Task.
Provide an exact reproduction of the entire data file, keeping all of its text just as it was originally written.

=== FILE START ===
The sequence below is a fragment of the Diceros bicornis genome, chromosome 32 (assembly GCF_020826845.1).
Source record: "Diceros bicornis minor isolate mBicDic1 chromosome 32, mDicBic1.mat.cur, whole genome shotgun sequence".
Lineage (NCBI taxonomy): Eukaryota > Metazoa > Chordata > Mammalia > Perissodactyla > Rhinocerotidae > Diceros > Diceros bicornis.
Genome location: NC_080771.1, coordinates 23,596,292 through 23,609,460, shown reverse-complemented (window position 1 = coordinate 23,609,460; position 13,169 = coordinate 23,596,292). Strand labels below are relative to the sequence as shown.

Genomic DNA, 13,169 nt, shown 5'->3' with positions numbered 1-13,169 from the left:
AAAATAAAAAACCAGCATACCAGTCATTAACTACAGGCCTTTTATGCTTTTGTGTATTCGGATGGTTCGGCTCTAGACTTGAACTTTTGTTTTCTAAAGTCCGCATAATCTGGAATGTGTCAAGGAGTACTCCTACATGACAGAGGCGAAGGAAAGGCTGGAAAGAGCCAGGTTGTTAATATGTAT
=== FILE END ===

The sequence below is a fragment of the Diceros bicornis genome, chromosome 32 (assembly GCF_020826845.1).
Source record: "Diceros bicornis minor isolate mBicDic1 chromosome 32, mDicBic1.mat.cur, whole genome shotgun sequence".
Lineage (NCBI taxonomy): Eukaryota > Metazoa > Chordata > Mammalia > Perissodactyla > Rhinocerotidae > Diceros > Diceros bicornis.
Genome location: NC_080771.1, coordinates 23,596,292 through 23,609,460, shown reverse-complemented (window position 1 = coordinate 23,609,460; position 13,169 = coordinate 23,596,292). Strand labels below are relative to the sequence as shown.

Genomic DNA, 13,169 nt, shown 5'->3' with positions numbered 1-13,169 from the left:
AAAATAAAAAACCAGCATACCAGTCATTAACTACAGGCCTTTTATGCTTTTGTGTATTCGGATGGTTCGGCTCTAGACTTGAACTTTTGTTTTCTAAAGTCCGCATAATCTGGAATGTGTCAAGGAGTACTCCTACATGACAGAGGCGAAGGAAAGGCTGGAAAGAGCCAGGTTGTTAATATGTAT